Recently, I faced the challenge of setting up an HTML5 video inside a WordPress page. It’s in a static location and would need to be replaced every so often. While it’s fine to use the Video Shortcode, in this case I wanted to make things extra simple for the folks who would be updating the page. I didn’t want them to have to learn what a Shortcode was or how to use it.
So, the simplest solution (in my mind, anyway) was to create some custom fields where the related video files could be uploaded. From there, the theme’s template would automatically create the necessary code to display the video. Here’s how I did it:
You’ll of course need a WordPress site and access to edit your theme (please use a child theme if you aren’t already doing so). Some familiarity with PHP and HTML will also be a big help. Beyond that, you should have:
Once you’ve installed and activated the free version of ACF, go to the Custom Fields menu inside WordPress and then click Add New.
Inside your new set of fields (ours are called ‘Video Fields’), you’ll need to create an ACF File field for each video format you plan to upload, plus another for the poster image. In our setup, we have fields for MP4, WEBM, FLV and a Poster. For each file field, make sure to select the radio button in Return Value that says “File URL”. Also, be sure to make note of the Field Names – we’ll need those later on.
Next, inside the ACF ‘Location’ setting, assign your new fields to whatever page or post you’d like and save your work. When you go to edit that assigned page, you should see the fields (you may have to scroll down a bit to find them).
Navigate over to edit the page or post where you assigned your new custom fields. From there, it’s a matter of uploading the correct files. Once you’ve uploaded the requisite files, save your page/post.
Now comes the fun part – adding some PHP magic to your theme’s template. If you’re not familiar with the WordPress template hierarchy, now may be a good time to study up on it.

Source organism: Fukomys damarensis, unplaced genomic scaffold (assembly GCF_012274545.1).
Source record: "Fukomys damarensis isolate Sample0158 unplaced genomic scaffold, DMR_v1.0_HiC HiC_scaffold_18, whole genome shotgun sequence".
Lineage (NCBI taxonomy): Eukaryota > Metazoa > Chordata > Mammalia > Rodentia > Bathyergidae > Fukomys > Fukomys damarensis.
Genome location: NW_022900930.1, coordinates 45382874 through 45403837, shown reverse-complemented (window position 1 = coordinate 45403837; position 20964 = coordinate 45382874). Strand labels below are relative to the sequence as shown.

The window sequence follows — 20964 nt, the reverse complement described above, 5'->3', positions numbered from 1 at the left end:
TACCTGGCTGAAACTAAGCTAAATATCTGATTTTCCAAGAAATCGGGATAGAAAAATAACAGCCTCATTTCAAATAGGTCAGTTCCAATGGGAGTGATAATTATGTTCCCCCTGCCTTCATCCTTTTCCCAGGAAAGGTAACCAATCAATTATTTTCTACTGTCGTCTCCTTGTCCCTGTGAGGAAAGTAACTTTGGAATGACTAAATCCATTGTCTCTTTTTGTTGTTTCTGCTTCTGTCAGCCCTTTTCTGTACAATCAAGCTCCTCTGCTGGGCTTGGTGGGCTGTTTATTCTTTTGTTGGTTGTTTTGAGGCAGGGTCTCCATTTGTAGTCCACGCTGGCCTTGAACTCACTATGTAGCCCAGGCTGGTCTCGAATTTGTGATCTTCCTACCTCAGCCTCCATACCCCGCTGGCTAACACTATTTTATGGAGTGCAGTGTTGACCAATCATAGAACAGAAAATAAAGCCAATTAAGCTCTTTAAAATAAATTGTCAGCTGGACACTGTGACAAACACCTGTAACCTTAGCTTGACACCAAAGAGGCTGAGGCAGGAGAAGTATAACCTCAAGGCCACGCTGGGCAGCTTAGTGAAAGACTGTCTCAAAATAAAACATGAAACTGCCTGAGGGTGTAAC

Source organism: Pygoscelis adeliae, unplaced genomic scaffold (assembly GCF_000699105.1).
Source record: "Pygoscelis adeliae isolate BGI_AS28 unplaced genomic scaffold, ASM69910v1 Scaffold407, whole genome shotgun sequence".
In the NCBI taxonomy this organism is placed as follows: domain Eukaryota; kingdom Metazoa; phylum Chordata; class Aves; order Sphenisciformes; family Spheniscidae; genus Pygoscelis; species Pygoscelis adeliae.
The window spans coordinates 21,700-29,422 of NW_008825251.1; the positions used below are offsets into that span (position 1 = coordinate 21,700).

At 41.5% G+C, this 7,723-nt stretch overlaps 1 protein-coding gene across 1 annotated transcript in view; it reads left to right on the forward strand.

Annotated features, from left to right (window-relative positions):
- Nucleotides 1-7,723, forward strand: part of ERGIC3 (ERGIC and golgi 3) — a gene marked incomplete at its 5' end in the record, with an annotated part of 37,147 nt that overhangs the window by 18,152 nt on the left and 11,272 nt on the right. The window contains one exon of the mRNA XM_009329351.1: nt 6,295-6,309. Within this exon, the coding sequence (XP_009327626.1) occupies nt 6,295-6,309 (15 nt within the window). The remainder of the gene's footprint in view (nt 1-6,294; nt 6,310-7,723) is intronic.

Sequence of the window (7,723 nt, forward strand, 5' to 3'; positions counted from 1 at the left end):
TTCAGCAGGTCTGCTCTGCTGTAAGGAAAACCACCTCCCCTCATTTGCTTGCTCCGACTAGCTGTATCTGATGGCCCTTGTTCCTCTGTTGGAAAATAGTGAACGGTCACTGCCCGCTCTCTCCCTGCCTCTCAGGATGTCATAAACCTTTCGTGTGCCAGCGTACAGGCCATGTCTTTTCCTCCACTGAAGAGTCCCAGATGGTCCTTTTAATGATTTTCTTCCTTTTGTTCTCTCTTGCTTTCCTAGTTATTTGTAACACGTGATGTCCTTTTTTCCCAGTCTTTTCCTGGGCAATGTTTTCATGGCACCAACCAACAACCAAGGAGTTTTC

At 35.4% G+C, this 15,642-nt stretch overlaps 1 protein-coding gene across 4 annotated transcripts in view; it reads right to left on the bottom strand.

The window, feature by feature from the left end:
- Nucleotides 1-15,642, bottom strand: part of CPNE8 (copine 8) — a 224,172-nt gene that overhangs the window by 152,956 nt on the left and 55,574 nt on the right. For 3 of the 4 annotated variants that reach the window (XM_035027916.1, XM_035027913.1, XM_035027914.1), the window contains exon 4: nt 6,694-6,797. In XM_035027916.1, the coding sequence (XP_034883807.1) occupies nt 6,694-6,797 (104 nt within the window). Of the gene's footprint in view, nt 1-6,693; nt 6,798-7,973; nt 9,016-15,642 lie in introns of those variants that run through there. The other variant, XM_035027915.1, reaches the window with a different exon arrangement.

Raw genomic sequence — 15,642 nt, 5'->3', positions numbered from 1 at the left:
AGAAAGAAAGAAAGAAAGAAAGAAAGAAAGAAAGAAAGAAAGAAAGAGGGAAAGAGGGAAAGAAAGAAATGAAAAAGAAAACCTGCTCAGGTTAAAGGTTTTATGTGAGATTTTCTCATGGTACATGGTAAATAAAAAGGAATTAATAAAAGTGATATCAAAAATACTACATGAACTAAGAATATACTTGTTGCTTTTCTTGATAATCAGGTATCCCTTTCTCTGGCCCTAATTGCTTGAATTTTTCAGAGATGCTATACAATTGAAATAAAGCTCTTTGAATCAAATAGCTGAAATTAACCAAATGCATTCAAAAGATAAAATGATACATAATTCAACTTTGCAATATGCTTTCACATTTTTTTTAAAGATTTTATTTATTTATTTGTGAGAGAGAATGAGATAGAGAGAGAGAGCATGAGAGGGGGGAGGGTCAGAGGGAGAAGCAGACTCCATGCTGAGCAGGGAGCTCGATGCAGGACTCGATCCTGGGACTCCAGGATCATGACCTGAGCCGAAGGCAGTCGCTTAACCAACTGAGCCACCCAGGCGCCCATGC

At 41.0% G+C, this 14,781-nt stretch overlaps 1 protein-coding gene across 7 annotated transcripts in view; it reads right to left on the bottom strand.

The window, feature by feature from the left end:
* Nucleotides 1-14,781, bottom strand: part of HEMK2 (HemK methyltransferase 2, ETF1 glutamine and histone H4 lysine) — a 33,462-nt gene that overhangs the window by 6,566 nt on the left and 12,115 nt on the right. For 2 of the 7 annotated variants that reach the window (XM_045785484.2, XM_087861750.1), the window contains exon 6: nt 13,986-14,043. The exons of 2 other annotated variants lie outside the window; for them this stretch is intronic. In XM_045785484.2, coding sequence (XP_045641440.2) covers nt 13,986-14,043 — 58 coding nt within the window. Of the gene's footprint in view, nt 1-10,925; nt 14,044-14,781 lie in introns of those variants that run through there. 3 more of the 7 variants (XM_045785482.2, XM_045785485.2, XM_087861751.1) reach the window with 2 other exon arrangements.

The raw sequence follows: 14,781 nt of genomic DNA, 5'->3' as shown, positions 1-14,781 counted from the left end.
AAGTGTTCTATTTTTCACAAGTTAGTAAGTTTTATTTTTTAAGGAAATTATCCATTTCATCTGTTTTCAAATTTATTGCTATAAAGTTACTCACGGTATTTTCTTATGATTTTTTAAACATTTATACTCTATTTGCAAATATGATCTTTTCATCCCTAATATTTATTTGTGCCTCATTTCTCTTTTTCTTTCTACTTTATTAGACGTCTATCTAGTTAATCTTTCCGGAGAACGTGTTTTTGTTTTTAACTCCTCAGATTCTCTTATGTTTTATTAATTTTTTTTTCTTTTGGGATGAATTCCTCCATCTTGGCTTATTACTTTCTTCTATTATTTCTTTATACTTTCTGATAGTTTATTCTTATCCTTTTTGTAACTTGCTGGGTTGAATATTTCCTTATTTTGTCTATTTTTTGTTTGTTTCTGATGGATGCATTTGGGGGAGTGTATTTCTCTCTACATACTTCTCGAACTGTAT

Find the correct template file and location where you’d like to place the video. Then, copy and paste the following code snippet and customize to match your needs:
// Get the Video Fields
$video_mp4 = get_field('mp4_video'); // MP4 Field Name
$video_webm = get_field('webm_video'); // WEBM Field Name
$video_flv = get_field('flv_video'); // FLV Field Name
$video_poster = get_field('poster_image'); // Poster Image Field Name
// Build the Shortcode
$attr = array(
'mp4' => $video_mp4,
'webm' => $video_webm,
'flv' => $video_flv,
'poster' => $video_poster,
'preload' => 'auto'
// Display the Shortcode
echo wp_video_shortcode( $attr );
The first section of code references the names of the custom fields we created in Step 1. We’re creating a PHP variable for each field (they will output the URL of their respective file), which we’ll need to use in the middle section of code.
Down in that middle section, we have an array of attributes for the
wp_video_shortcode function. Notice that there is an attribute for each file type. We’re also choosing to preload the video, but that’s completely optional. Here you can also set width, height, loop and even (gasp) auto-play the video if you like.
The bottom section of code is outputting the result of our work into our template.
Once you have everything set up satisfactorily, you will want to save your template and upload it to your website (or just save if you’re using the built in WordPress theme editor). Then, check your page on the front end to make sure the video is properly displayed.
WordPress has a HTML5 video player built right into the CMS and the default player looks and functions quite well. But you can style various options if you want to give it a more personal touch. Inspect the output code with your browser’s developer tools and make note of the various CSS classes. For example, the container element has a class of
.wp-video. You may also want to take a look at a tutorial for a more in-depth look at possibilities.
Using custom fields can bring a wealth of new functionality and design possibilities to WordPress. But a core element of their awesomeness is that they can make managing content easier. Regardless of who will be adding and editing content, custom fields can streamline the entire process. That benefits us all, but it’s especially nice for users who aren’t expert developers.
Adding some simple functionality like the HTML5 video fields above can greatly reduce the learning curve a new user faces. Instead of having to think about what they’re supposed to do, it’s now become a matter of uploading a few files.
In the end, that little bit of extra work up front can save everyone some time and headaches for the life of the website.